A Critical Overview of Biological Functions

Dordrecht: Springer (2016)
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This book is a critical survey of and guidebook to the literature on biological functions. It ties in with current debates and developments, and at the same time, it looks back on the state of discourse in naturalized teleology prior to the 1970s. It also presents three significant new proposals. First, it describes the generalized selected effects theory, which is one version of the selected effects theory, maintaining that the function of a trait consists in the activity that led to its differential persistence or reproduction in a population, and not merely its differential reproduction. Secondly, it advances “within-discipline pluralism” (as opposed to between-discipline pluralism) a new form of function pluralism, which emphasizes the coexistence of function concepts within diverse biological sub-disciplines. Lastly, it provides a critical assessment of recent alternatives to the selected effects theory of function, namely, the weak etiological theory and the systems-theoretic theory. The book argues that, to the extent that functions purport to offer causal explanations for the existence of a trait, there are no viable alternatives to the selected effects view. The debate about biological functions is still as relevant and important to biology and philosophy as it ever was. Recent controversies surrounding the ENCODE Project Consortium in genetics, the nature of psychiatric classification, and the value of ecological restoration, all point to the continuing relevance to biology of philosophical discussion about the nature of functions. In philosophy, ongoing debates about the nature of biological information, intentionality, health and disease, mechanism, and even biological trait classification, are closely related to debates about biological functions.



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Function and Fitness

This chapter focuses on the fitness-contribution theory of function, which holds, roughly, that the function of a trait consists in its typical contribution to the fitness of the organisms that possess it. I begin by surveying several different theories within this family, and I show why any plausib... see more

Goals and Functions

Contemporary philosophical debates about biological function started in the early 1970s, and they originated from earlier, related, debates about the nature of goal directed systems. These discussions were rooted in scientific advances in the 1920s and 1930s pertaining to cybernetic machines and hom... see more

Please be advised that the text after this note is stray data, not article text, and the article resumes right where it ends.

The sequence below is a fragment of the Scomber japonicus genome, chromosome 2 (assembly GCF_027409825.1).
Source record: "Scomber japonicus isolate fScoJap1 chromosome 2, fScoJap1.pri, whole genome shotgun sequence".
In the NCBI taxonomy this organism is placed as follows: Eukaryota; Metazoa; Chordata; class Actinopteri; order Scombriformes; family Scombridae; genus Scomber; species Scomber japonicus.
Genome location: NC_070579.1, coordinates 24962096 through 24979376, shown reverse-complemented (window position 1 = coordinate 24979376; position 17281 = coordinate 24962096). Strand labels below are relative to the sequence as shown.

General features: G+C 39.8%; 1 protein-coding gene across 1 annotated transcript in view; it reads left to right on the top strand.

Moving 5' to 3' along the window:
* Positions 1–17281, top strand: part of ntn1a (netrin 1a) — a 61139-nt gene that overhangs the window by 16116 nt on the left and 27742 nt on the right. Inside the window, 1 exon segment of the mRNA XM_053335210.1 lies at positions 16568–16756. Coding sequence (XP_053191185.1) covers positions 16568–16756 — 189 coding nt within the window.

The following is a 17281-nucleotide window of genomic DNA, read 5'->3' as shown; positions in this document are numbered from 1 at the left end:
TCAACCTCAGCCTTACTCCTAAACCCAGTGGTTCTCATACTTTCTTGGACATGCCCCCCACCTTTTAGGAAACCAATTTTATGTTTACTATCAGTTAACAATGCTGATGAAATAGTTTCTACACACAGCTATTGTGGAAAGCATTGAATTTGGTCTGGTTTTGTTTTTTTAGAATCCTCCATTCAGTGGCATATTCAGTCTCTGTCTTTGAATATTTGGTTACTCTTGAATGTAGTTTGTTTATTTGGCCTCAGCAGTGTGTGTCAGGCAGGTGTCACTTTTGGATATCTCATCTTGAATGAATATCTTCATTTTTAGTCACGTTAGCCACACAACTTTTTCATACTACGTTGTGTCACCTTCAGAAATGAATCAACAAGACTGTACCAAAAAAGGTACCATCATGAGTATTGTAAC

Alternative Accounts of Function

In this chapter, I consider three theories of function that are relatively new, in the sense that they have been developed over the last twenty years. The “weak etiological theory” says, roughly, that a trait token in an organism has a function so long as that kind of trait contributed to the fitnes... see more

Function and Selection

This chapter focuses on the selected effects theory of function. According to this view, a function of a trait is whatever it was selected for by natural selection or some natural process of selection. I show how the theory plausibly accounts for the explanatory and normative aspects of function. Fi... see more

Conclusion: What Next?

This chapter begins by showing why one standard way of describing the functions debate—as a debate between the selected effects theory, fitness-contribution theory, and causal role theory—is misguided. I then summarize three main conclusions. First, I argue that, to the extent that function statemen... see more

What Is a Theory of Function Supposed to Do?

Biological functions are central to several debates in science and philosophy. In science, they play a role in debates in genetics, neuroscience, biomedicine, and ecology. In philosophy, they play a role in debates about the nature of teleological reasoning, biological information, trait classificat... see more

Functions and Causal Roles

This chapter is about the causal role theory of function. According to this view, roughly, a function of a part of a system consists in its contribution to some system-level effect, which effect has been picked out as especially interesting by a group of researchers. I will discuss Robert Cummins’ o... see more

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Justin Garson
Hunter College (CUNY)

Citations of this work

Teleological theories of mental content.Peter Schulte & Karen Neander - 2022 - Stanford Encyclopedia of Philosophy.
A Generalized Selected Effects Theory of Function.Justin Garson - 2017 - Philosophy of Science 84 (3):523-543.
Ageing and the goal of evolution.Justin Garson - 2021 - History and Philosophy of the Life Sciences 43 (1):1-16.

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References found in this work

The Structure of Science.Ernest Nagel - 1961 - Les Etudes Philosophiques 17 (2):275-275.
Physical Computation: A Mechanistic Account.Gualtiero Piccinini - 2015 - Oxford, GB: Oxford University Press UK.
Discovery and explanation in biology and medicine.Kenneth F. Schaffner - 1993 - Chicago: University of Chicago Press.
Wright on functions.Christopher Boorse - 1976 - Philosophical Review 85 (1):70-86.

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